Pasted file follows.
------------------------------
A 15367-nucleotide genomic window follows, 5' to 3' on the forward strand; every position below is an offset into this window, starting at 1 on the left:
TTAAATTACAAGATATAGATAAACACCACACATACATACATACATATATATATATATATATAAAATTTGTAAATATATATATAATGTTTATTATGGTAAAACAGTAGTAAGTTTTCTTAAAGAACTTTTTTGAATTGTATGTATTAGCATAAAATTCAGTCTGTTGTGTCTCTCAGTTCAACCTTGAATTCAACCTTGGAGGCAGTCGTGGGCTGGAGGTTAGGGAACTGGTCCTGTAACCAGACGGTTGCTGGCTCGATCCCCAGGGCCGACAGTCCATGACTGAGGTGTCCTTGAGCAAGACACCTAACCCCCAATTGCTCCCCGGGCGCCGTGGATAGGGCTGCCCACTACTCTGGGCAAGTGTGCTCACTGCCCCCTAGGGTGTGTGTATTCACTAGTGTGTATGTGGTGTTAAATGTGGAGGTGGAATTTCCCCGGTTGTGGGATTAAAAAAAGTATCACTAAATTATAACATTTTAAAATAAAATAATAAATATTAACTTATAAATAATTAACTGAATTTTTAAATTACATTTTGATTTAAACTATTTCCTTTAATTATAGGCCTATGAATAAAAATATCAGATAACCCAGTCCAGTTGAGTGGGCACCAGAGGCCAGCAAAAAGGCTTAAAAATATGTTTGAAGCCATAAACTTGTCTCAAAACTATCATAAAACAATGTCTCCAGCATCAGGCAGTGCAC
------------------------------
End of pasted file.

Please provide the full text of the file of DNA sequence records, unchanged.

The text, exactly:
A 15367-nucleotide genomic window follows, 5' to 3' on the forward strand; every position below is an offset into this window, starting at 1 on the left:
TTAAATTACAAGATATAGATAAACACCACACATACATACATACATATATATATATATATATAAAATTTGTAAATATATATATAATGTTTATTATGGTAAAACAGTAGTAAGTTTTCTTAAAGAACTTTTTTGAATTGTATGTATTAGCATAAAATTCAGTCTGTTGTGTCTCTCAGTTCAACCTTGAATTCAACCTTGGAGGCAGTCGTGGGCTGGAGGTTAGGGAACTGGTCCTGTAACCAGACGGTTGCTGGCTCGATCCCCAGGGCCGACAGTCCATGACTGAGGTGTCCTTGAGCAAGACACCTAACCCCCAATTGCTCCCCGGGCGCCGTGGATAGGGCTGCCCACTACTCTGGGCAAGTGTGCTCACTGCCCCCTAGGGTGTGTGTATTCACTAGTGTGTATGTGGTGTTAAATGTGGAGGTGGAATTTCCCCGGTTGTGGGATTAAAAAAAGTATCACTAAATTATAACATTTTAAAATAAAATAATAAATATTAACTTATAAATAATTAACTGAATTTTTAAATTACATTTTGATTTAAACTATTTCCTTTAATTATAGGCCTATGAATAAAAATATCAGATAACCCAGTCCAGTTGAGTGGGCACCAGAGGCCAGCAAAAAGGCTTAAAAATATGTTTGAAGCCATAAACTTGTCTCAAAACTATCATAAAACAATGTCTCCAGCATCAGGCAGTGCAC